Yale People

How a Yale alumna is changing the face of angel investing

Led by Natalia Oberti Noguera ’05, the firm Pipeline Angels works to improve gender diversity among startups by training women and femmes to become investors.
Natalia Oberti Noguera ’05 B.A., founder and CEO of Pipeline Angels
Natalia Oberti Noguera ’05 B.A., founder and CEO of Pipeline Angels. (Photo credit: Paola Kudacki)

When Natalia Oberti Noguera ’05 B.A. graduated from Yale, she didn’t know exactly what career path she would take, but she knew two things: “I was not going to sell out — or settle.”

Oberti Noguera is now the founder and CEO of Pipeline Angels, an angel investing firm focused on changing the face of angel investing and funding for-profit social ventures led by women and non-binary femmes (anyone who identifies with womanhood, she explains).

While she didn’t realize it then, Oberti Noguera says she now recognizes how entrepreneurial she was in her undergraduate years — launching many creative pursuits, from a campus TV show to a photography journal called “The Gaze.” Rosalinda Garcia, former assistant dean of Yale College and Latinx Cultural Center director, was one of a few key individuals Oberti Noguera met during her time at Yale who influenced her journey and helped her build a community and support system on campus.

She fine-tuned her negotiating skills while working for the Yale Office of Development, calling alumni to ask for donations. “I was connecting with alumni one-to-one and sharing my own experience,” Oberti Noguera says. “It was such a great skill to develop, to find points of rapport.” That ability would serve her well when she was later launching and growing Pipeline Angels.

Oberti Noguera, a cis queer Latina, came to Yale after a series of moves precipitated by her father’s job with the United Nations — from New Jersey to Ecuador to Colombia to Honduras to the Dominican Republic and, finally, to New Haven. Growing up, she says she doesn’t recall anyone being introduced as “a founder or entrepreneur,” adding: “A lack of language and terminology means a lack of access.” That notion was confirmed for the alumna when she launched New York Women Social Entrepreneurs in 2008 and discovered how many women struggled to find funding for their social venture ideas.

If they shared their nonprofit ideas, people were excited to donate,” she says. “But if it was for-profit, they backed away.”

Pipeline Angels’ goal is to train more women and femmes to become angel investors. Referencing the show “Shark Tank,” Oberti Noguera says she’s in the business of creating more women and femme sharks.

One of her early supporters was William Schnoor ’80 B.A., partner at the law firm Goodwin Procter. “Natalia blew me away with her vision and passion,” says Schnoor, adding that the model of creating more women and femme angel investors to improve gender diversity among entrepreneurs makes sense. “If there are more women investors, it’s easier for women to raise capital,” he says.

According to the organization AllRaise, just 15% of U.S. ventures dollars in 2017 went to startups with a female founder. And, per digitalundivided's 2018 ProjectDiane report, black women entrepreneurs have raised only .07% “of the $424.7 billion in total tech venture funding raised in the U.S. since 2009.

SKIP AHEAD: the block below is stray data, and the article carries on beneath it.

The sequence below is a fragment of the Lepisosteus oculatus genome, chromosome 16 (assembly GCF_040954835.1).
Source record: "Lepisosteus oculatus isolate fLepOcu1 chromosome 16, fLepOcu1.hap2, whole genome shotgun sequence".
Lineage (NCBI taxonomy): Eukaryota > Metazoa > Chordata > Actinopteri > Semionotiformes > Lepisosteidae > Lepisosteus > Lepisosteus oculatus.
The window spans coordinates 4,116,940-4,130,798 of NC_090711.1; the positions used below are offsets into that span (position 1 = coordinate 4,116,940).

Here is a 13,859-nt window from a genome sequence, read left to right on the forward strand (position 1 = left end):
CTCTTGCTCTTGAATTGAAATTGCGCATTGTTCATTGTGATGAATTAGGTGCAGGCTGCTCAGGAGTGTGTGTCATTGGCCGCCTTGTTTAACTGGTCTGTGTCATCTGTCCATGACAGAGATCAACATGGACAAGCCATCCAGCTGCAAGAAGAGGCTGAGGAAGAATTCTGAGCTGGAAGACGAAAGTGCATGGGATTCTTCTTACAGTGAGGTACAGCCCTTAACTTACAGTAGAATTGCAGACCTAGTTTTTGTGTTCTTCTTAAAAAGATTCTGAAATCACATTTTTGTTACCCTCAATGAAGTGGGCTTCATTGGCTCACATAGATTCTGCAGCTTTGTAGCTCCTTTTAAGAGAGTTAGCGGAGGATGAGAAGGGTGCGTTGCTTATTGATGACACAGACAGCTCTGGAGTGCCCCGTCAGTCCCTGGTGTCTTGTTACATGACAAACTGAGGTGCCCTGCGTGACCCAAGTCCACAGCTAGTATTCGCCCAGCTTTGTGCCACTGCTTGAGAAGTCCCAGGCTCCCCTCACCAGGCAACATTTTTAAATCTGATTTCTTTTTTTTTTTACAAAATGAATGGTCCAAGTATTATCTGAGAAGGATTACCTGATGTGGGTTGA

Goodwin Procter offered space and speakers for Pipeline Angels’ events, and one of the firm’s partners, Mitzi Chang, has led workshops on term sheets for Pipeline Angels’ signature angel investing bootcamp, held at cities across the U.S. In addition to workshops, the bootcamp connects aspiring women and femme investors with seasoned investors to serve as mentors, and members participate in a pitch summit with new startups, where they invest at least $5,000 each.

To date, Pipeline Angels’ 300+ members have invested more than $5 million in over 50 new companies. The investors are multi-racial and cross generations — ranging in age from their late 20s to early 60s. They have backgrounds in tech, law, consultancy, and philanthropy; there are stay-at-home parents and successful entrepreneurs, and even a baker and a dentist. What they share, says Oberti Noguera, is a desire to use their money to help other women and femmes succeed, beyond philanthropy.

A new cohort at Pipeline Angels’ inaugural angel investing bootcamp in San Juan, Puerto Rico, summer 2018.
A new cohort at Pipeline Angels’ inaugural angel investing bootcamp in San Juan, Puerto Rico, this past summer. (Photo credit: Celey Rodríguez Miranda)

This past summer was the first time Pipeline Angels ran a bootcamp in Puerto Rico. Startups founded by local women and femmes are seen by many experts as a necessary piece to rebuilding Puerto Rico’s economy following the devastation of Hurricane Maria in 2017, which left the island’s residents without power for nearly a year. “We welcome efforts to increase access to capital for our local startups, particularly when it means that founders will also get access to a powerful network of new mentors, partners, and potential clients,” said Laura Cantero, executive director of Grupo Guayacán, Inc.

Pipeline Angels’ fall angel investing bootcamp is now accepting applications — with priority given to candidates who apply by Sept. 14.

While Pipeline Angels has held bootcamps in Atlanta, Boston, Chicago, Dallas, Washington D.C., Detroit, Los Angeles, Miami, Minneapolis, New Orleans, Portland, San Diego, San Francisco, and Seattle, among others, the organization is continually expanding.

We’re committed to unleashing untapped capital at the local level,” Oberti Noguera says.

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Media Contact

Brita Belli: brita.belli@yale.edu, 203-804-1911